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    Re: Averaging
    From: Alexandre Eremenko
    Date: 2004 Oct 19, 00:01 -0500

    I think the question whether the averaging of
    observations (before reduction) is justified,
    or under what conditions is it justified is important
    and worth further discussion.
    
    In his last message on the topic, Herbert Prinz challenged
    this practice referring to non-linearity of altitude change.
    I agree that under some circumstances this non-linearity
    may introduce substantial error,
    however I feel that these circumstances should be rare.
    
    I am sure that Herbert's statement that:
    "manual averaging is a thing of the past"
    is an exaggerration.
    
    Many modern manuals do recommend such averaging, and I am sure
    that people who tried it know that it usually increases
    presision, without any substantial increase in volume
    of computations (which will happen if we reduce each sight
    separately).
    
    On other aspects of averaging recently discussed.
    
    1. There is NO mathematical reasons for averaging even
    or odd number of observations. (This I can say as a mathematician
    who teaches statistics classes:-)  If there are any other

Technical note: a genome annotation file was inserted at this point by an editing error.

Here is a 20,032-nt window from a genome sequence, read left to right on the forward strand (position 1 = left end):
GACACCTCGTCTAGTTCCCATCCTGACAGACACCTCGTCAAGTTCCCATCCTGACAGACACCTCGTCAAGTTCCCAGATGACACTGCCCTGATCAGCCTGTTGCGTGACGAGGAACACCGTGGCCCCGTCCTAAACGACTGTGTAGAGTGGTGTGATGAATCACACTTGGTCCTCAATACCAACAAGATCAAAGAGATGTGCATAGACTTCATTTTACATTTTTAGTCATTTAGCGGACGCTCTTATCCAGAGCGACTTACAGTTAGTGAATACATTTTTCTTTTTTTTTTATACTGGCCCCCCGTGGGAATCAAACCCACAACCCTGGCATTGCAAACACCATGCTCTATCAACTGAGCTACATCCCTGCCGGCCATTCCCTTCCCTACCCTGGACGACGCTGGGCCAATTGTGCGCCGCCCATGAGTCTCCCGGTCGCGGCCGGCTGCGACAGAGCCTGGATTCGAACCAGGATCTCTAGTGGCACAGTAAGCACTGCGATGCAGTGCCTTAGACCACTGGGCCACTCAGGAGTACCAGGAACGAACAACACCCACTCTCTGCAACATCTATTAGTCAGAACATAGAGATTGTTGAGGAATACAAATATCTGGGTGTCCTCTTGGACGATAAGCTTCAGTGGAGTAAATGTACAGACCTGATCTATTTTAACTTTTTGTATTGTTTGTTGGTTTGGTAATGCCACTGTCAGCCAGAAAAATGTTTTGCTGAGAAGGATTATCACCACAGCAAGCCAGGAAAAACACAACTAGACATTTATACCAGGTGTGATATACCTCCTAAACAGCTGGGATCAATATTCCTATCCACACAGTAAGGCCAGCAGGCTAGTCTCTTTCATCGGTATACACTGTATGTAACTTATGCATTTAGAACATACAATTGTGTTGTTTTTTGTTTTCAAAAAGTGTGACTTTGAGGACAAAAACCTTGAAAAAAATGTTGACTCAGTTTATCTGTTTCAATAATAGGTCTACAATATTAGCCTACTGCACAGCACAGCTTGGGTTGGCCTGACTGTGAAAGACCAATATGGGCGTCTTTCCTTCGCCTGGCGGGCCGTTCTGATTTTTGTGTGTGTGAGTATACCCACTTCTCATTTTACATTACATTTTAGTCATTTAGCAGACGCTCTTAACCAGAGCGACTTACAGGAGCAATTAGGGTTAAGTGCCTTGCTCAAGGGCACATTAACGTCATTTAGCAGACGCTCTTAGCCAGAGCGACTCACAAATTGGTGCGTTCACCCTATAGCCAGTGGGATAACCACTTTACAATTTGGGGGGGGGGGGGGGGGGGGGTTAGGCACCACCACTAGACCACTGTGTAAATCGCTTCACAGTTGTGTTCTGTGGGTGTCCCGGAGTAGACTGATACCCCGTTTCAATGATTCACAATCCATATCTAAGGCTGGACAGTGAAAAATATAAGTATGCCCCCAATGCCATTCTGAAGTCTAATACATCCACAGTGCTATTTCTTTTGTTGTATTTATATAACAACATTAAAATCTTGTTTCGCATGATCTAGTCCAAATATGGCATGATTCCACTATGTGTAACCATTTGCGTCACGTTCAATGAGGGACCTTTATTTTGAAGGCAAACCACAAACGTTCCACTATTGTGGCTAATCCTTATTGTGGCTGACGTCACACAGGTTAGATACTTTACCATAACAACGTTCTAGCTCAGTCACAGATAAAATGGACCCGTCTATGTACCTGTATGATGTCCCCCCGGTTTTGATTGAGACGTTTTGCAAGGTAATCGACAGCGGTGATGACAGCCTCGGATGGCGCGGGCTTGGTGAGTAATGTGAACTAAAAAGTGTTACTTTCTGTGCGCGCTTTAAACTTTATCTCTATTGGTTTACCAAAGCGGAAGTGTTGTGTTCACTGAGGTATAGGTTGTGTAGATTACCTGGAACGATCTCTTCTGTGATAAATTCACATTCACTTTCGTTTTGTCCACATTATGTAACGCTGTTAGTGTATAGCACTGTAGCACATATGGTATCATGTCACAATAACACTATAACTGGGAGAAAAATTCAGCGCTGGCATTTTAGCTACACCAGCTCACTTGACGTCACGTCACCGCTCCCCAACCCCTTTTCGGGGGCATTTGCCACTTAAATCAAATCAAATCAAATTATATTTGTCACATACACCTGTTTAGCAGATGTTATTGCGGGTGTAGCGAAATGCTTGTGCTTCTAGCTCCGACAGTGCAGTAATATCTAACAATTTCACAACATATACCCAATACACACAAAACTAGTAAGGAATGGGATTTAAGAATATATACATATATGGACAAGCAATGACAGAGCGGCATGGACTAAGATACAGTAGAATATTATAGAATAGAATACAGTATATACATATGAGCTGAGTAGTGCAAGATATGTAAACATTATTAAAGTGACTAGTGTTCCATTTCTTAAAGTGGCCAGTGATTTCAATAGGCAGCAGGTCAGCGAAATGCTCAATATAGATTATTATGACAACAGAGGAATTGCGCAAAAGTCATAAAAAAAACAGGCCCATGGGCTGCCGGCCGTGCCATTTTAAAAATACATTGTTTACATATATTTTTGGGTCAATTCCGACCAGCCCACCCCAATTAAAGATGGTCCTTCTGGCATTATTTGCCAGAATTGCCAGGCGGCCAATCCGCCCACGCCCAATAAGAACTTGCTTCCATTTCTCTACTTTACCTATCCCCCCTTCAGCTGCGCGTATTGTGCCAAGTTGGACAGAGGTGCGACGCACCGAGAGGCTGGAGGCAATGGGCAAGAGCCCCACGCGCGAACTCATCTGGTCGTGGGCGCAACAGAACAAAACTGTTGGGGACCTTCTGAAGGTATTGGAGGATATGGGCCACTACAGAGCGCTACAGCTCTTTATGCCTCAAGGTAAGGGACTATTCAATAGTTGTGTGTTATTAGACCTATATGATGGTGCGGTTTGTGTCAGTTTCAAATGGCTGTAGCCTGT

(non-mathematical) reasons, I don't know, and it is hard
    to imagine what these other reasons could be.
    
    2. Median (middle value) is indeed frequently used in statistics
    (like median income, median housing price, or median score
    on an exam). But this has nothing to do with the problem
    we discuss: of reducing random errors in observations.
    The situations where using median is recommended are DIFFERENT.
    Median can be computed independently of whether the volume
    of the sample is even or odd. In the even case they take
    the average of the two middle values.
    But I repeat, median is not the best thing to do to reduce
    random errors in a series of measurements.
    I can give specific examples which explain why sometimes median
    is used but this will be definitely out of scope of this list.
    
    To reduce random independent errors in a measurement of
    a quantity that changes linearly (or does not change at all),
    average is the proper thing to compute.
    
    Alex.
    
    
    

       
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